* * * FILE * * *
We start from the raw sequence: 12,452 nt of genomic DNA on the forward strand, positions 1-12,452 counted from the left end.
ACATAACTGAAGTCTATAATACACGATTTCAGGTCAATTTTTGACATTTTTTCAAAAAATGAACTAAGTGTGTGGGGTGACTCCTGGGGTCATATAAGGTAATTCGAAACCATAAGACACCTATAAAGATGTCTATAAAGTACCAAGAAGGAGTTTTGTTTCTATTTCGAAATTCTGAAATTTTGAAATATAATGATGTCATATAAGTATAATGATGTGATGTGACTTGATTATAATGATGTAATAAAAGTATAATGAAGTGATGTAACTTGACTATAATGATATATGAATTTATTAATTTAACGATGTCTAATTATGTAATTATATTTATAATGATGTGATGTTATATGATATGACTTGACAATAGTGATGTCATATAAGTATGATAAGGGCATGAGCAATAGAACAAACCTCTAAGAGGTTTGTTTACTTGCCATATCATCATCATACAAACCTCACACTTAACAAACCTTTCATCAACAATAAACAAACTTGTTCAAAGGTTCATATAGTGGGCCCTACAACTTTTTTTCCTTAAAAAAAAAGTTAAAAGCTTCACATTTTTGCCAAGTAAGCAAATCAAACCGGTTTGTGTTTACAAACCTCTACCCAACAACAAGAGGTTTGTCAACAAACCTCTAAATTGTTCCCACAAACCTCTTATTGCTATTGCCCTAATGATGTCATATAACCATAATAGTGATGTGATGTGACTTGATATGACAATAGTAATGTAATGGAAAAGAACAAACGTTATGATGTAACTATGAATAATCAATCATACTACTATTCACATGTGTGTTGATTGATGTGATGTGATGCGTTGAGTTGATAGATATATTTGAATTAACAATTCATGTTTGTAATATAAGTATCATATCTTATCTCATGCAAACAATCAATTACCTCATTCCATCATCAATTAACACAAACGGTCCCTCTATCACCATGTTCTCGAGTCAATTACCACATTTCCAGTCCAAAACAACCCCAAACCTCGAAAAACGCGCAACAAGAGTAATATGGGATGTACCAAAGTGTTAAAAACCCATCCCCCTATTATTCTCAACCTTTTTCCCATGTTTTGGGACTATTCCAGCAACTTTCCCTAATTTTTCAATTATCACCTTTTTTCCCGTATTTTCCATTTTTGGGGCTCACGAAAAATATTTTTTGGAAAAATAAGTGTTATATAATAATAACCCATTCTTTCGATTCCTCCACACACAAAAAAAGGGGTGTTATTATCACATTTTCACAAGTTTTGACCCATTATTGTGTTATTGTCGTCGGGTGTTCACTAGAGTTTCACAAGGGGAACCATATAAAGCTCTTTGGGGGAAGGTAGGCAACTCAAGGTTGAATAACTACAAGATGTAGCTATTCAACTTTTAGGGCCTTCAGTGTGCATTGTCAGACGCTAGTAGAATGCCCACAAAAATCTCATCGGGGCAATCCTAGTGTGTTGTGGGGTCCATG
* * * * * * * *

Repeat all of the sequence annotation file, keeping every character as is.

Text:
We start from the raw sequence: 12,452 nt of genomic DNA on the forward strand, positions 1-12,452 counted from the left end.
ACATAACTGAAGTCTATAATACACGATTTCAGGTCAATTTTTGACATTTTTTCAAAAAATGAACTAAGTGTGTGGGGTGACTCCTGGGGTCATATAAGGTAATTCGAAACCATAAGACACCTATAAAGATGTCTATAAAGTACCAAGAAGGAGTTTTGTTTCTATTTCGAAATTCTGAAATTTTGAAATATAATGATGTCATATAAGTATAATGATGTGATGTGACTTGATTATAATGATGTAATAAAAGTATAATGAAGTGATGTAACTTGACTATAATGATATATGAATTTATTAATTTAACGATGTCTAATTATGTAATTATATTTATAATGATGTGATGTTATATGATATGACTTGACAATAGTGATGTCATATAAGTATGATAAGGGCATGAGCAATAGAACAAACCTCTAAGAGGTTTGTTTACTTGCCATATCATCATCATACAAACCTCACACTTAACAAACCTTTCATCAACAATAAACAAACTTGTTCAAAGGTTCATATAGTGGGCCCTACAACTTTTTTTCCTTAAAAAAAAAGTTAAAAGCTTCACATTTTTGCCAAGTAAGCAAATCAAACCGGTTTGTGTTTACAAACCTCTACCCAACAACAAGAGGTTTGTCAACAAACCTCTAAATTGTTCCCACAAACCTCTTATTGCTATTGCCCTAATGATGTCATATAACCATAATAGTGATGTGATGTGACTTGATATGACAATAGTAATGTAATGGAAAAGAACAAACGTTATGATGTAACTATGAATAATCAATCATACTACTATTCACATGTGTGTTGATTGATGTGATGTGATGCGTTGAGTTGATAGATATATTTGAATTAACAATTCATGTTTGTAATATAAGTATCATATCTTATCTCATGCAAACAATCAATTACCTCATTCCATCATCAATTAACACAAACGGTCCCTCTATCACCATGTTCTCGAGTCAATTACCACATTTCCAGTCCAAAACAACCCCAAACCTCGAAAAACGCGCAACAAGAGTAATATGGGATGTACCAAAGTGTTAAAAACCCATCCCCCTATTATTCTCAACCTTTTTCCCATGTTTTGGGACTATTCCAGCAACTTTCCCTAATTTTTCAATTATCACCTTTTTTCCCGTATTTTCCATTTTTGGGGCTCACGAAAAATATTTTTTGGAAAAATAAGTGTTATATAATAATAACCCATTCTTTCGATTCCTCCACACACAAAAAAAGGGGTGTTATTATCACATTTTCACAAGTTTTGACCCATTATTGTGTTATTGTCGTCGGGTGTTCACTAGAGTTTCACAAGGGGAACCATATAAAGCTCTTTGGGGGAAGGTAGGCAACTCAAGGTTGAATAACTACAAGATGTAGCTATTCAACTTTTAGGGCCTTCAGTGTGCATTGTCAGACGCTAGTAGAATGCCCACAAAAATCTCATCGGGGCAATCCTAGTGTGTTGTGGGGTCCATG